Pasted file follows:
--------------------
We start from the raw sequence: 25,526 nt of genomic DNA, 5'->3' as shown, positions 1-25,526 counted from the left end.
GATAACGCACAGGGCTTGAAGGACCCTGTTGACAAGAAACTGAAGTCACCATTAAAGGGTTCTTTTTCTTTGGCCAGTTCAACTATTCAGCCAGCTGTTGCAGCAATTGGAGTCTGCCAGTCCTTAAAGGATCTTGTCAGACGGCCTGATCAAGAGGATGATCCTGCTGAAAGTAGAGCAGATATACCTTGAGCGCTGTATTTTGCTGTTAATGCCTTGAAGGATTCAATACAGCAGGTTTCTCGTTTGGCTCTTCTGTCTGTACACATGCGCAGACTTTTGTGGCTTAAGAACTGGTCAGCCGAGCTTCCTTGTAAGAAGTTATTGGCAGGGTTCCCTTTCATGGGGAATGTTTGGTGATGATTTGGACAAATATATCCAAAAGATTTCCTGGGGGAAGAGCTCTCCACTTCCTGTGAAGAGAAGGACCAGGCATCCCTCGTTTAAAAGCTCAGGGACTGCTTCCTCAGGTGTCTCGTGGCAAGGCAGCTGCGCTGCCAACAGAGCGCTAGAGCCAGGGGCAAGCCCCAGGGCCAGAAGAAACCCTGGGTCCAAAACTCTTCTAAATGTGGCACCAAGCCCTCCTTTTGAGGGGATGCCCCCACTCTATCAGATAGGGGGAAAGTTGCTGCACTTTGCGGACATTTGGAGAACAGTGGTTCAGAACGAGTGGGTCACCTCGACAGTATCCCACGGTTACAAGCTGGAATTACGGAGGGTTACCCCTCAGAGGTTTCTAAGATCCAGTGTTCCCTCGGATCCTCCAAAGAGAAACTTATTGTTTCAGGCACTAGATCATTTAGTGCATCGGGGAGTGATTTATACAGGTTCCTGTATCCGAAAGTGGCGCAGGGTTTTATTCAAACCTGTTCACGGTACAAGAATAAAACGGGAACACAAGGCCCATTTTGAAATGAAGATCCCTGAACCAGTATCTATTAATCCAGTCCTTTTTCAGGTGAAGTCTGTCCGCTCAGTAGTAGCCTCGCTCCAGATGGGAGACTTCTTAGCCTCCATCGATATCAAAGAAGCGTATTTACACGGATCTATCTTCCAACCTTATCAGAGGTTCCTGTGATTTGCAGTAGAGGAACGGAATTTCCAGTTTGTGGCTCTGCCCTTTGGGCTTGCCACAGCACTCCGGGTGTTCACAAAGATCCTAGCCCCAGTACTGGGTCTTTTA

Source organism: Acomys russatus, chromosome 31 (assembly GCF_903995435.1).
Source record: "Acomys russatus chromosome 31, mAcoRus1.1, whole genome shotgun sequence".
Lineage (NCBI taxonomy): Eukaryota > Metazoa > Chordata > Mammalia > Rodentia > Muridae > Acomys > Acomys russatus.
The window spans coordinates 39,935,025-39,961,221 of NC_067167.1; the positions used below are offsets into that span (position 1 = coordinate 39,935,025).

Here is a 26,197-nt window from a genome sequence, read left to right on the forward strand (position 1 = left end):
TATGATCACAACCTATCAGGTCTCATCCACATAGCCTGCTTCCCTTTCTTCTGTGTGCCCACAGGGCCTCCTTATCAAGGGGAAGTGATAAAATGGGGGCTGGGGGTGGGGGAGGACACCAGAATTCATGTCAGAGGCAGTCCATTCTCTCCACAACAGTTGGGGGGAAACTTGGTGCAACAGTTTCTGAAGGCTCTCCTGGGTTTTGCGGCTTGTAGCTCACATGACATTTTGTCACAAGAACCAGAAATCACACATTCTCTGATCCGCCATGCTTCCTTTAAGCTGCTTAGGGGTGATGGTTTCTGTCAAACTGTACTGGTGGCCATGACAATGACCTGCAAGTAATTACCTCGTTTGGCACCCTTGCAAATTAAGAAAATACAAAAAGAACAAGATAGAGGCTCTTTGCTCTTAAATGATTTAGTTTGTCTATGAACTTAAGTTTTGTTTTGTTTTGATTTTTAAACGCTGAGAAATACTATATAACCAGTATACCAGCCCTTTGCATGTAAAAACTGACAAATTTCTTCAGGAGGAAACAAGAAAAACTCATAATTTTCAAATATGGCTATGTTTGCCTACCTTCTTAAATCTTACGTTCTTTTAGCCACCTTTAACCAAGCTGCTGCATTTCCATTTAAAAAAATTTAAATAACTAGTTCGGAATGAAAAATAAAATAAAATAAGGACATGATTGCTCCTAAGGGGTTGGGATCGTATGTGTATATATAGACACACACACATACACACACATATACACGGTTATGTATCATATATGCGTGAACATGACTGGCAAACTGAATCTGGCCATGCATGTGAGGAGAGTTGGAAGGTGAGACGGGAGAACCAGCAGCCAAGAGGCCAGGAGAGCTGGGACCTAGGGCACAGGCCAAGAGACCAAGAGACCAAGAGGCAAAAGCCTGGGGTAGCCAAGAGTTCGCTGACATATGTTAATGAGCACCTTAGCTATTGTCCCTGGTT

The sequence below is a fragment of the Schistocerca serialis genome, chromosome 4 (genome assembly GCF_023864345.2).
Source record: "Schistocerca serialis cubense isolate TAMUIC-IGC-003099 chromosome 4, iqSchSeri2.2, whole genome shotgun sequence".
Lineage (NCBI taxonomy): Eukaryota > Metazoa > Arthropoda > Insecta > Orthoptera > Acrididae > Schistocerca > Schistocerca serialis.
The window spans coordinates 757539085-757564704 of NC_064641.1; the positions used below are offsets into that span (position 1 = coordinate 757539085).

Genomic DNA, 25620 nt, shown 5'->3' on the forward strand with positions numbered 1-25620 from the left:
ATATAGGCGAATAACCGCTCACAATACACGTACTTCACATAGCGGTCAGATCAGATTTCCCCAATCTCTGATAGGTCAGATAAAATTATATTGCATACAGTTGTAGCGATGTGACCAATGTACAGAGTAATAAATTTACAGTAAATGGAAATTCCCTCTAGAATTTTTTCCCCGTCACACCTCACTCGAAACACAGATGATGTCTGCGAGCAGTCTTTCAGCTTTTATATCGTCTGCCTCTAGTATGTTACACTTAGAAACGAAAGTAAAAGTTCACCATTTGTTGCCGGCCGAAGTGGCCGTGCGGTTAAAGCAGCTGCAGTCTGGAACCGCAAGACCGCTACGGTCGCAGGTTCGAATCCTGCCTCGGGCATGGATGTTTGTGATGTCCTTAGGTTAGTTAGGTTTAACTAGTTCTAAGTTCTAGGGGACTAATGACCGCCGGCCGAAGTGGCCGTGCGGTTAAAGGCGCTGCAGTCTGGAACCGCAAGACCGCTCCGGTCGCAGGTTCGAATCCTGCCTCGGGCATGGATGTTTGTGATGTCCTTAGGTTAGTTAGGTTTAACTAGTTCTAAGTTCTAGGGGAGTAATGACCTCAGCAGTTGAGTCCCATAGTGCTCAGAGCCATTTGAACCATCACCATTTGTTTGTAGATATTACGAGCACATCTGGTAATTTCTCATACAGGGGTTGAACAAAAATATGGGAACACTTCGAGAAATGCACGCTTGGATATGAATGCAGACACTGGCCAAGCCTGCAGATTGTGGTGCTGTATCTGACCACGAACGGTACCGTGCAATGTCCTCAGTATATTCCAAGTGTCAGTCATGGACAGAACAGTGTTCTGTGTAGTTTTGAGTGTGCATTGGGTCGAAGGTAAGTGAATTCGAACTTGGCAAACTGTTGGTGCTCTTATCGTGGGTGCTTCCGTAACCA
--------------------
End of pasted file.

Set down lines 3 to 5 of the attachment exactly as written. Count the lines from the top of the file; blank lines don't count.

Source organism: Acomys russatus, chromosome 31 (assembly GCF_903995435.1).
Source record: "Acomys russatus chromosome 31, mAcoRus1.1, whole genome shotgun sequence".
Lineage (NCBI taxonomy): Eukaryota > Metazoa > Chordata > Mammalia > Rodentia > Muridae > Acomys > Acomys russatus.